Spider: The Bold Jumper
The jumping spiders, as a rule, are relatively small, compact hunting spiders. They have very good eyesight and can pounce on their victims from a great distance. Spiders in the genus Phidippus are the largest-bodied of the Salticids. Phidippus audax, the most commonly encountered jumping spider in and around Pennsylvania homes, is found from Canada and the Atlantic Coast states west to California.
P. audax is a black, hairy spider measuring 8 to 19 millimeters for the females and 6 to 13 millimeters for the males. There is a pattern of white, yellow, or orange spots on the top of the abdomen (orange on the younger spiders), and the chelicerae frequently have an iridescent green hue. The males have “eyebrows,” or tufts of hairs over the eyes. Occasionally, white bands extend back from the rear pair of eyes. The eyes located at the center of the front end of the cephalothorax are by far the largest and aid the spiders in capturing prey.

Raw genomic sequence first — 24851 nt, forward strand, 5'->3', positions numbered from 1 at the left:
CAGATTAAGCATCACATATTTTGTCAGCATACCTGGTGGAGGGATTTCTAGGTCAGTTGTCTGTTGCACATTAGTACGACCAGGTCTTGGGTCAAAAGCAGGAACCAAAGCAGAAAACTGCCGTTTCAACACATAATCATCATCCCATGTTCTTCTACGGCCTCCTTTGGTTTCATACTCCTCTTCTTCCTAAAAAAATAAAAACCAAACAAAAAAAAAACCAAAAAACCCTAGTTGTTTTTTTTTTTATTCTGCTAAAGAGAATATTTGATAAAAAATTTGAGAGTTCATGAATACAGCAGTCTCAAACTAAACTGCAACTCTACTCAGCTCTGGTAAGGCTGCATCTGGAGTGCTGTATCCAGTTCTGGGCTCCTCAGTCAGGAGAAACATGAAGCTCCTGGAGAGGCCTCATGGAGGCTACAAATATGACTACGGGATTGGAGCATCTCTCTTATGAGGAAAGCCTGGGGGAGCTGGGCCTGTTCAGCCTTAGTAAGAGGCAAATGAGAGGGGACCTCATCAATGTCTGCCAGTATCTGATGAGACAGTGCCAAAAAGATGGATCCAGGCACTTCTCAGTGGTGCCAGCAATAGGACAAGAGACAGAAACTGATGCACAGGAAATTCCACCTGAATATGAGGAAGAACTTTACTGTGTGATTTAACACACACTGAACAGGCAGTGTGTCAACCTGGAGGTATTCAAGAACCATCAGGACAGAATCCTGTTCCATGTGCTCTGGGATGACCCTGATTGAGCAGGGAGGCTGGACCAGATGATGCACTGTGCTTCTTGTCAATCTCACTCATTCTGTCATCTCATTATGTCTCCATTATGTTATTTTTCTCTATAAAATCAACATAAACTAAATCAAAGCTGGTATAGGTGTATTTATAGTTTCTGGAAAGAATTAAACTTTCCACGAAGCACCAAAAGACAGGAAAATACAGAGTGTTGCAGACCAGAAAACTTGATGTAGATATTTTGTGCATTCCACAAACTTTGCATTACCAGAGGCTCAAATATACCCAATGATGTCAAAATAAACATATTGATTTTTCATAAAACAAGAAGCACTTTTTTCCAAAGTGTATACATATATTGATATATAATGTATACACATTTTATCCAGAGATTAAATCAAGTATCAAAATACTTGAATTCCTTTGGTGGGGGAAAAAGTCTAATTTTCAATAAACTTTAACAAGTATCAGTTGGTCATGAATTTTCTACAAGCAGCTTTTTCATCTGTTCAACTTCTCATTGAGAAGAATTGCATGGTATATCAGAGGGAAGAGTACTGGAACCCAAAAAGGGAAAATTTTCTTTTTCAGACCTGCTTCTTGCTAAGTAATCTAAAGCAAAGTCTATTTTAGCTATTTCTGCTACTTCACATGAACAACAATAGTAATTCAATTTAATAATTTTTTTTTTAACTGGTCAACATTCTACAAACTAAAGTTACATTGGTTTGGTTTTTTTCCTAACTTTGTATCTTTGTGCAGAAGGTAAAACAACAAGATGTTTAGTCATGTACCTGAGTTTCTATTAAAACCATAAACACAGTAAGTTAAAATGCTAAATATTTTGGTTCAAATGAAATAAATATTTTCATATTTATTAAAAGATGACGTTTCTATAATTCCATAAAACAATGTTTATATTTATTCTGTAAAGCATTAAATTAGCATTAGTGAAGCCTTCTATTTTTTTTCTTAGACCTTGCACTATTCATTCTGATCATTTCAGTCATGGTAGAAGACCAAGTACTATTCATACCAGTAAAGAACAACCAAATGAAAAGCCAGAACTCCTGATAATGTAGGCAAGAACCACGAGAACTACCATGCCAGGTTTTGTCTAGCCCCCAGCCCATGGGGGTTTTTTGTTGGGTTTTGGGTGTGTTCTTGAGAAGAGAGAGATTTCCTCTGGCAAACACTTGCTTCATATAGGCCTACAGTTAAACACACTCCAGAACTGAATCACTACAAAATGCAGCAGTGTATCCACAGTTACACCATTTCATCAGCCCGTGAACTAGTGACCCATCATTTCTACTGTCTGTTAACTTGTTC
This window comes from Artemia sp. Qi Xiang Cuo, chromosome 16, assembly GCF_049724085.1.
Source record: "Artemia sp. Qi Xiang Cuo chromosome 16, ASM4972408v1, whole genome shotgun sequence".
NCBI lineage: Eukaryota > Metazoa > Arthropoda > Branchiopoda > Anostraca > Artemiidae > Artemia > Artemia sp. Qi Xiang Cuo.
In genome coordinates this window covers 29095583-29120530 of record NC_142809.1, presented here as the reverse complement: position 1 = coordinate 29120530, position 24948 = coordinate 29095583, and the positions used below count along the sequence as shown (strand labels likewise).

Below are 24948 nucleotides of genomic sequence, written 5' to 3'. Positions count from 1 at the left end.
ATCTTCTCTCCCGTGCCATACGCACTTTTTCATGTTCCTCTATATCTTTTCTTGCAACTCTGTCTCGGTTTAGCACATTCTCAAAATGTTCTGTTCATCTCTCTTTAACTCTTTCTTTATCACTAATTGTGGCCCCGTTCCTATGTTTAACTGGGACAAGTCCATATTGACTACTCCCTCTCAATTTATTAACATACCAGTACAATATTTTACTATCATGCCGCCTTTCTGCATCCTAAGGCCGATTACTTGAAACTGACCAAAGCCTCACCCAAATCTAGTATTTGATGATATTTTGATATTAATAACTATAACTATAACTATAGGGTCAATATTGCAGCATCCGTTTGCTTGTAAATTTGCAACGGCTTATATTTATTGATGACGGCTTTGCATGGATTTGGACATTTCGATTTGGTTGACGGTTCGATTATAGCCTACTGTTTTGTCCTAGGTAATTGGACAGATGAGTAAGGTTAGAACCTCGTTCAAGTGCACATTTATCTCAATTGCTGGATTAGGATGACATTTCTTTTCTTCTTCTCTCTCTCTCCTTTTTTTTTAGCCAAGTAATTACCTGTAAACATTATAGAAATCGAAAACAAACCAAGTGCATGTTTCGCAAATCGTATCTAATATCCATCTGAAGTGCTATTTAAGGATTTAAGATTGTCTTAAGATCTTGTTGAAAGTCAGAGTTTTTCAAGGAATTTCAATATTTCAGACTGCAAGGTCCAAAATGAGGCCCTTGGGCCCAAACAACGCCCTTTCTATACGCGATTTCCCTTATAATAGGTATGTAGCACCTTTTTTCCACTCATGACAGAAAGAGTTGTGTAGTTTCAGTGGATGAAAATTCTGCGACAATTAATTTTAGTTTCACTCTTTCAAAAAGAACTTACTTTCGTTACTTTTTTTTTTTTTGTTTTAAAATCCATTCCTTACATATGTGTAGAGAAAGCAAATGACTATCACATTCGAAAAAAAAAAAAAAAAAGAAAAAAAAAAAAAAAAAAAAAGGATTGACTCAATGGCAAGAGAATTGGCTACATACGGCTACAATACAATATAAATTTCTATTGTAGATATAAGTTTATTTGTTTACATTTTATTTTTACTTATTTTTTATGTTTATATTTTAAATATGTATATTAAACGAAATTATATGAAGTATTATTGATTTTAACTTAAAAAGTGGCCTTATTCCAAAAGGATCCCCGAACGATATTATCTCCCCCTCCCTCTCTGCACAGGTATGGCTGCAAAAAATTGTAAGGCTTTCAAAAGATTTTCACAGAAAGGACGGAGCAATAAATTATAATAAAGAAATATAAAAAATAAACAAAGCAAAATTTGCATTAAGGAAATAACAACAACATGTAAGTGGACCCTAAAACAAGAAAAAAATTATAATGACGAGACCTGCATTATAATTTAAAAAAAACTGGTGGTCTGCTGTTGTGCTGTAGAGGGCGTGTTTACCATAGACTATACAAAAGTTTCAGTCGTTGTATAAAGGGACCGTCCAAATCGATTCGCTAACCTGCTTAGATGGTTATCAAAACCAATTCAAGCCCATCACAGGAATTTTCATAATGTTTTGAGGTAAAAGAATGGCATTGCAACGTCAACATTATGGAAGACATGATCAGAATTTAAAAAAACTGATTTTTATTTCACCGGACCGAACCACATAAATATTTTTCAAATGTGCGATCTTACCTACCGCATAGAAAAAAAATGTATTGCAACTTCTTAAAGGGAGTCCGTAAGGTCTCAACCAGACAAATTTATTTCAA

These spiders overwinter as nearly mature, or penultimate, individuals. In April or May, they finish maturing and mate, with eggs being deposited in June and July. The P. audax female suspends her eggs in a silken sheet within her retreat. In contrast to many other hunting spiders, jumping spiders require daylight to hunt their prey. They can be found on windowsills, tree trunks, and deck railings; under stones; and in other locations during daylight hours.
The chances of being bitten by P. audax are slim to none. These spiders are difficult for collectors to catch, and they appear fearful of humans. Additionally, their habit of hunting during the daytime helps to reduce the number of human bites. Information concerning the effect of these bites is inconclusive, but they probably result in no more than a painful sting and the temporary appearance of an erythematic region.
Authored by: Steve Jacobs, Sr. Extension Associate
March 2002 Revised 2012
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